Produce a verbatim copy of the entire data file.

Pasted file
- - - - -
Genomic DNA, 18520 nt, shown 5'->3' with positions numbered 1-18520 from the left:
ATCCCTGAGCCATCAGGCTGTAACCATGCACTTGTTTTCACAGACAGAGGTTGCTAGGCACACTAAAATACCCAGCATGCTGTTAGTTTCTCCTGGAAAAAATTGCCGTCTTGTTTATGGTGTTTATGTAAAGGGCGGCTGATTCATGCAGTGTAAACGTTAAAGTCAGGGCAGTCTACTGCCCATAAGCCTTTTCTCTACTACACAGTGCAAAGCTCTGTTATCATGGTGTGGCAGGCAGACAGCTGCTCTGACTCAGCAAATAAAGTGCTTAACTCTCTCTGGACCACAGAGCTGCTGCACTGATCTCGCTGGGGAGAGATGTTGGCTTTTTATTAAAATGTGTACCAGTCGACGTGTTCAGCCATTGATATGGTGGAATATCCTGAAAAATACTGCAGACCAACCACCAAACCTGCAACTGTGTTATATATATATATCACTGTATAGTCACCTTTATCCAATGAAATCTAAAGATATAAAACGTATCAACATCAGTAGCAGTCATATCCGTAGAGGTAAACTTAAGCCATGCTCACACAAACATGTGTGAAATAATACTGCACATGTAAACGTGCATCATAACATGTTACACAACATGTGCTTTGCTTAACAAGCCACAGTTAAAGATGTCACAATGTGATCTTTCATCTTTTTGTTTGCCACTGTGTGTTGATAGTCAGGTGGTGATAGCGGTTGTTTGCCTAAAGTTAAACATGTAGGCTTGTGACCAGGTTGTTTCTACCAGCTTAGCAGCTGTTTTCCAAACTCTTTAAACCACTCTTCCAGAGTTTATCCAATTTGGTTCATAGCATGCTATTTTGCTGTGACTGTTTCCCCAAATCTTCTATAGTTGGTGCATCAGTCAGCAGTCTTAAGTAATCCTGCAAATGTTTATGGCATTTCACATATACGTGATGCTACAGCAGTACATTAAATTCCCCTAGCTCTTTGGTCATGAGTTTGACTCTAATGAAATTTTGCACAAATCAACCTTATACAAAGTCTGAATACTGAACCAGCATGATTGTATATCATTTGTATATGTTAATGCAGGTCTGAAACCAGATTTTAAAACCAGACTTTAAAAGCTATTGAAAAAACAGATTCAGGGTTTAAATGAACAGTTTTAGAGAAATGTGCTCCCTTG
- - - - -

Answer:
Genomic DNA, 18520 nt, shown 5'->3' with positions numbered 1-18520 from the left:
ATCCCTGAGCCATCAGGCTGTAACCATGCACTTGTTTTCACAGACAGAGGTTGCTAGGCACACTAAAATACCCAGCATGCTGTTAGTTTCTCCTGGAAAAAATTGCCGTCTTGTTTATGGTGTTTATGTAAAGGGCGGCTGATTCATGCAGTGTAAACGTTAAAGTCAGGGCAGTCTACTGCCCATAAGCCTTTTCTCTACTACACAGTGCAAAGCTCTGTTATCATGGTGTGGCAGGCAGACAGCTGCTCTGACTCAGCAAATAAAGTGCTTAACTCTCTCTGGACCACAGAGCTGCTGCACTGATCTCGCTGGGGAGAGATGTTGGCTTTTTATTAAAATGTGTACCAGTCGACGTGTTCAGCCATTGATATGGTGGAATATCCTGAAAAATACTGCAGACCAACCACCAAACCTGCAACTGTGTTATATATATATATCACTGTATAGTCACCTTTATCCAATGAAATCTAAAGATATAAAACGTATCAACATCAGTAGCAGTCATATCCGTAGAGGTAAACTTAAGCCATGCTCACACAAACATGTGTGAAATAATACTGCACATGTAAACGTGCATCATAACATGTTACACAACATGTGCTTTGCTTAACAAGCCACAGTTAAAGATGTCACAATGTGATCTTTCATCTTTTTGTTTGCCACTGTGTGTTGATAGTCAGGTGGTGATAGCGGTTGTTTGCCTAAAGTTAAACATGTAGGCTTGTGACCAGGTTGTTTCTACCAGCTTAGCAGCTGTTTTCCAAACTCTTTAAACCACTCTTCCAGAGTTTATCCAATTTGGTTCATAGCATGCTATTTTGCTGTGACTGTTTCCCCAAATCTTCTATAGTTGGTGCATCAGTCAGCAGTCTTAAGTAATCCTGCAAATGTTTATGGCATTTCACATATACGTGATGCTACAGCAGTACATTAAATTCCCCTAGCTCTTTGGTCATGAGTTTGACTCTAATGAAATTTTGCACAAATCAACCTTATACAAAGTCTGAATACTGAACCAGCATGATTGTATATCATTTGTATATGTTAATGCAGGTCTGAAACCAGATTTTAAAACCAGACTTTAAAAGCTATTGAAAAAACAGATTCAGGGTTTAAATGAACAGTTTTAGAGAAATGTGCTCCCTTG